How to Organize Your Decisions Effectively

Book The Organized Mind by Daniel J. Levitin

Keep in mind that this article contains ideas from the book The Organized Mind, written by Daniel J. Levitin

“In your thirst for knowledge, be sure not to drown in all the information.”

-Anthony J. D’Angelo, author of The College Blue Book

In the age of the 21st century, information is drowning us. And not only the information drown us, decisions do too. Unfortunately, our brain is perfectly designed to get contaminated by these overloads. To organize our data and conclusions, we need to understand how our default brain systems react when we encounter new pieces of information or decisions.

Attentional filters — system that our brain uses to pay attention — are beneficial when utilized in the right way. For instance, when we drive, for the first few minutes, our brain needs that time to get used to the road, the smoothness, or the bumpiness. Then we can do what we call multi-tasking — which is usually just switching from one task to another very fast — as a result of the ‘consistency.’

This system can be advantageous in some situations, such as focusing on one job, but as a side effect, our brain relies on the difference instead of the consistency. I can take an example of ‘the invisible gorilla’ — when our brain is not able to spot the gorilla because our mind gets used to the white and black (while focusing on the ball whit is passing) when gorilla walks in, our brain sorts out the gorilla as ‘black.’ But if we knew that there would be a gorilla, then we would spot the gorilla right away because it’s ‘expected.’

Excellent categorization equals effective production. Period. Keep this in mind all the time. Making categories and prioritizing them helps our brain to receive more and more informations effectively. Remember. Miscategorized information is worse than uncategorized information. When you do categorize, do them well.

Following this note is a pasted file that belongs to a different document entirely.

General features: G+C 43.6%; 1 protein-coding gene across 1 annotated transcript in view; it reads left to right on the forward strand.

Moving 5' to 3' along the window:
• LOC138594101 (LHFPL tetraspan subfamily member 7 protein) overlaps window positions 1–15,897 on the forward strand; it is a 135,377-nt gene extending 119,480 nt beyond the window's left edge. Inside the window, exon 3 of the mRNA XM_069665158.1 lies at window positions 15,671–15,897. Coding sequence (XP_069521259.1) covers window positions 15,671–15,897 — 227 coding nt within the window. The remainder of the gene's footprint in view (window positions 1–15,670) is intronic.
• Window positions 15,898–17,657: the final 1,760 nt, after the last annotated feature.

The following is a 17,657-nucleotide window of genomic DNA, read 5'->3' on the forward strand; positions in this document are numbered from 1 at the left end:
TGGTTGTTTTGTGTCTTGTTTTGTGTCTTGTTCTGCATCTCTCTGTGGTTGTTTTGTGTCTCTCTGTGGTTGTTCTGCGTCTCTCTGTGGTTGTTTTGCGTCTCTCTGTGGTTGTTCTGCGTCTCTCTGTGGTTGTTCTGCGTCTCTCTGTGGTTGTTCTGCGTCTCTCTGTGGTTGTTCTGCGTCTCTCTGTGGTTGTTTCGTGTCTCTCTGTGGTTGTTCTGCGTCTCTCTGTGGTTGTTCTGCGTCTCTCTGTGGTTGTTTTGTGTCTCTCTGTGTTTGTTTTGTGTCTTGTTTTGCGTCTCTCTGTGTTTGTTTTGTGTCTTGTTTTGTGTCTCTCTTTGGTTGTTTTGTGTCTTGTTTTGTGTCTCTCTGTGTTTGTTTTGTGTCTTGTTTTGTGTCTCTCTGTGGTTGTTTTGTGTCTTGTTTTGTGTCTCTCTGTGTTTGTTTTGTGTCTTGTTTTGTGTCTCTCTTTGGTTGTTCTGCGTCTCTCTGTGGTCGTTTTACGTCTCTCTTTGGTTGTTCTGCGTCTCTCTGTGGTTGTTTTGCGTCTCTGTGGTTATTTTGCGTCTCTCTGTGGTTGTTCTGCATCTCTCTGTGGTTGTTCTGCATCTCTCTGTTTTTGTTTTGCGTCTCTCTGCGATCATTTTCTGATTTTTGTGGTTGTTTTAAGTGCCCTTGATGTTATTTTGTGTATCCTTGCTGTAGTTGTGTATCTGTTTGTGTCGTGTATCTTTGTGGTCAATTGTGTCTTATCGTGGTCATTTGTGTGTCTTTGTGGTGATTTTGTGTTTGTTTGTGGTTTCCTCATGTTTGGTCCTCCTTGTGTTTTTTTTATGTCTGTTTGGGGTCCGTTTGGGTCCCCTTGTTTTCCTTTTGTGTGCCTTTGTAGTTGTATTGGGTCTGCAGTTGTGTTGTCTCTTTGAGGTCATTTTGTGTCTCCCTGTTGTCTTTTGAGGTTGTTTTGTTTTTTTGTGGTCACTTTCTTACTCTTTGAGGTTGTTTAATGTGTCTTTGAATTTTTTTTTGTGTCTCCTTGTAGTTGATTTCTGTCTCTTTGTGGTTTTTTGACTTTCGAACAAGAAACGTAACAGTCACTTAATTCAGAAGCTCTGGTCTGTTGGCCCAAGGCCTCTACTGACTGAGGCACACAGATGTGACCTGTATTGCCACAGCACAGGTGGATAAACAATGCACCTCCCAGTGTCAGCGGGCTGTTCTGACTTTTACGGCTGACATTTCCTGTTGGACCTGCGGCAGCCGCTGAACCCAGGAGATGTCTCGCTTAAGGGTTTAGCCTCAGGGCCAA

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We are like a community. We are a community of billions of cells working towards one goal. Our brain especially consists of about 86 billion neurons. So to get all 86 billion neurons to pay attention to something that takes a lot of energy. Where do these energies come from? Our brain. Have you ever daydreamed before? Like you’re in a thoughtless state. Right? Psychologists call this the mind-wandering mode — or the default mode — and that’s where we get our energy from.

How about when we pay attention? The state of spending energy to pay attention is called the central executive mode. The mind-wandering mode and the central executive mode works like a ying-yang, when one is on, the other is off. Keep this in mind, though. When you feel like you’re tired, your brain is sending you a message to have some rest. So when you feel like you should have some rest, please do so. Or at least be in a state of mind-wandering mode for a while, giving your brain a chance to gather energy.

So what kind of system brings our brain from mind-wandering mode to central executive mode? The answer is rather apparent — our alerting system. Let’s take an example. Imagine you’re walking on the street, and a truck suddenly dashes towards you. What happens in your brain is simple. Our brain notices the difference from the consistency — from the attentional filter — then our alerting system takes over. Our alerting system switches the mind-wandering mode to central executive mode if needed, then our central executive system produces tons of adrenaline. Our alerting system is a massive part of our brain that is greatly affected by the attentional filter. But that doesn’t necessarily mean that it’s useful.

To be organized, we have to get things out of our brains. CEO of companies, famous actors, all the successful people says that writing down what in their head helps to focus on what they’re doing. Thus, many people say writing down what’s on their minds before doing something makes them concentrate on the task.

David Allen, the author of the book Getting Things Done, puts an effective solution to this. His answer is simple — it’s called a two-minute rule. When you have something in mind, categorize them into four parts — Do it, Delegate it, Defer it, and Drop it. If the task takes under 2 minutes, then you should do it immediately. If the job can be done by someone else, delegate it. If the task takes over 2 minutes, defer it. But never suspend it for an extended period. If the job just doesn’t worth your time, then drop it. It seems obvious, right? But it’s easier said than done. And when it’s executed, it does help.